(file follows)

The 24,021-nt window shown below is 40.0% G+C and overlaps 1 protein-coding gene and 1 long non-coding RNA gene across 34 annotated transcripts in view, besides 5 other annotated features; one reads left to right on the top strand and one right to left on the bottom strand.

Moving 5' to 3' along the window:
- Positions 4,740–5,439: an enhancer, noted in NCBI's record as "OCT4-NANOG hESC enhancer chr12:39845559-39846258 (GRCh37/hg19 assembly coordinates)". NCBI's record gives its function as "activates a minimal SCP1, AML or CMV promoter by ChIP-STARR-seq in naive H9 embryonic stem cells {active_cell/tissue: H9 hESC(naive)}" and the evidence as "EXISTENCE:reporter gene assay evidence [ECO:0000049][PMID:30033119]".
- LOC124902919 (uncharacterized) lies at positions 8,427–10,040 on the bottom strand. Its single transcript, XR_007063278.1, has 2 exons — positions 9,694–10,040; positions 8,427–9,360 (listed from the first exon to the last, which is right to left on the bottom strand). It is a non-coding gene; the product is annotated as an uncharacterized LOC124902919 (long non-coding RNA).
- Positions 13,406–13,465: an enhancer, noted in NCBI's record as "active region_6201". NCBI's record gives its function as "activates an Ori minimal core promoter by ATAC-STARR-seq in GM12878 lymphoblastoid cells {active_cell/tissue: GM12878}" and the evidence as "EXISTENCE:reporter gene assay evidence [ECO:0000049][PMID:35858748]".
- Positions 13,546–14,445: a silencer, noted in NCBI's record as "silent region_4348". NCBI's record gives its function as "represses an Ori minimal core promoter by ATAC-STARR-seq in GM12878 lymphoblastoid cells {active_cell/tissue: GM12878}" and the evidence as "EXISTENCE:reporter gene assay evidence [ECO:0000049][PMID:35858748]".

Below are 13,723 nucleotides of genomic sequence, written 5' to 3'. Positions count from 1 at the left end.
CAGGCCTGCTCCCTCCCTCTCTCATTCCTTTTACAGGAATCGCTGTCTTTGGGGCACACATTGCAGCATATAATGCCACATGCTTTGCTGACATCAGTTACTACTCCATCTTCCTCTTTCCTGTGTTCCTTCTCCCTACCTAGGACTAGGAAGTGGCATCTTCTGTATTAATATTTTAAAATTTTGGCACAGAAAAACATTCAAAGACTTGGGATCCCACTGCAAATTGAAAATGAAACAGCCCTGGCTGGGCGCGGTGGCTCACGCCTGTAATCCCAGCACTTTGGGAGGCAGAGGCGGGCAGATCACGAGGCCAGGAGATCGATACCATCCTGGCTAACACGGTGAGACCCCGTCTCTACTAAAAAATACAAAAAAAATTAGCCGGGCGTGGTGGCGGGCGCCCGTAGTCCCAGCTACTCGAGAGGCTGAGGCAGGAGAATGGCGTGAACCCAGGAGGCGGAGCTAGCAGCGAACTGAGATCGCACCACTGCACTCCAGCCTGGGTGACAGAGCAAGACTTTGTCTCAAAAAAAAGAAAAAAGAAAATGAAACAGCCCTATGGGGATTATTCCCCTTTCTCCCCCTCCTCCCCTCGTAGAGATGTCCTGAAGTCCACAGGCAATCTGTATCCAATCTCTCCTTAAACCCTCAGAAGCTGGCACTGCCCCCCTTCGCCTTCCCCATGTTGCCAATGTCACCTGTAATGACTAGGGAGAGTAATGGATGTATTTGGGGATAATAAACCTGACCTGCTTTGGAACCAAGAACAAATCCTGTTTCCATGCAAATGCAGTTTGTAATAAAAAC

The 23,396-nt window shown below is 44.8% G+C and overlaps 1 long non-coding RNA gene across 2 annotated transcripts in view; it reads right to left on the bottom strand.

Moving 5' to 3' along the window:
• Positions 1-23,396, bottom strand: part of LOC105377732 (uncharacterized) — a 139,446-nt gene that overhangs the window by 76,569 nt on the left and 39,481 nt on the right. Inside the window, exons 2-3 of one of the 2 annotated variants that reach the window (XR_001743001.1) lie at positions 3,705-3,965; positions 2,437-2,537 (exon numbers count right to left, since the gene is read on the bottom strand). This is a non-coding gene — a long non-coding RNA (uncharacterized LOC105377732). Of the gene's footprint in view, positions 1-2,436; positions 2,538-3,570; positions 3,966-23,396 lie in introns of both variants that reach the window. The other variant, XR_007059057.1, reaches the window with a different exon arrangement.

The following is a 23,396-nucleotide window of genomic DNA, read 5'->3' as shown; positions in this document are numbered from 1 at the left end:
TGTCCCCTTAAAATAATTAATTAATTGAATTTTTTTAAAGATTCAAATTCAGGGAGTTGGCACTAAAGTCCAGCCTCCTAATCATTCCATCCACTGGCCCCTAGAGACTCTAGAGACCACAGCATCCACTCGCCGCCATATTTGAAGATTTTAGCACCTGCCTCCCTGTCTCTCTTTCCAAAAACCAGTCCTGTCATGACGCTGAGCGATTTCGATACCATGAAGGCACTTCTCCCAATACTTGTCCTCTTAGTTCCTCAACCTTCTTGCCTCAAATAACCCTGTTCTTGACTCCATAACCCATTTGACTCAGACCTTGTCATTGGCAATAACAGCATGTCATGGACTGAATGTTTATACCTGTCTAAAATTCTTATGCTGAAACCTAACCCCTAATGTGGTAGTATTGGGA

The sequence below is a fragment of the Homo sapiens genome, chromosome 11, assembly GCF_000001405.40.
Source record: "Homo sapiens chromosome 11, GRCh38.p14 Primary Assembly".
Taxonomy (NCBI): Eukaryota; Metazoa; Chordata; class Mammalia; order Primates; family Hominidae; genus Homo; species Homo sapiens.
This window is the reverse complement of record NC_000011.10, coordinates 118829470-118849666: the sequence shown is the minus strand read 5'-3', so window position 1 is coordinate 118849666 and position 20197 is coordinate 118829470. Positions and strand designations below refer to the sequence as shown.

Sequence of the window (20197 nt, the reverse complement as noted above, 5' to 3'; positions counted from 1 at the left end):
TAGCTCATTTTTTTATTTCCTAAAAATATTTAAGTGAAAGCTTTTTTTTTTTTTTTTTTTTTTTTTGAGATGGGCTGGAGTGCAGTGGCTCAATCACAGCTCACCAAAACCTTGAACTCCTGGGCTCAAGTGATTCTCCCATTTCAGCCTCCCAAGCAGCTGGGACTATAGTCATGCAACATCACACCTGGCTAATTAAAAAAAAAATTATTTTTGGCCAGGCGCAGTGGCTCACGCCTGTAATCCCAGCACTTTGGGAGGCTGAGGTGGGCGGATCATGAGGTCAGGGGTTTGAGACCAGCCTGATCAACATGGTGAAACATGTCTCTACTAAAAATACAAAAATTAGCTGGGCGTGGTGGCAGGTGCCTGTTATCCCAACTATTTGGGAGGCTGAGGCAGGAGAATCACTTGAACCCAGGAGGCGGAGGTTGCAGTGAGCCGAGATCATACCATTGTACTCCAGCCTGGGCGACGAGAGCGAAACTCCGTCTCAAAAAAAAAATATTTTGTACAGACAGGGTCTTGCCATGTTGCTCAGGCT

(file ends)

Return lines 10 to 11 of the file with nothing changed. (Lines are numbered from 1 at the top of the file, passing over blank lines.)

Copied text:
Moving 5' to 3' along the window:
• Positions 1-23,396, bottom strand: part of LOC105377732 (uncharacterized) — a 139,446-nt gene that overhangs the window by 76,569 nt on the left and 39,481 nt on the right. Inside the window, exons 2-3 of one of the 2 annotated variants that reach the window (XR_001743001.1) lie at positions 3,705-3,965; positions 2,437-2,537 (exon numbers count right to left, since the gene is read on the bottom strand). This is a non-coding gene — a long non-coding RNA (uncharacterized LOC105377732). Of the gene's footprint in view, positions 1-2,436; positions 2,538-3,570; positions 3,966-23,396 lie in introns of both variants that reach the window. The other variant, XR_007059057.1, reaches the window with a different exon arrangement.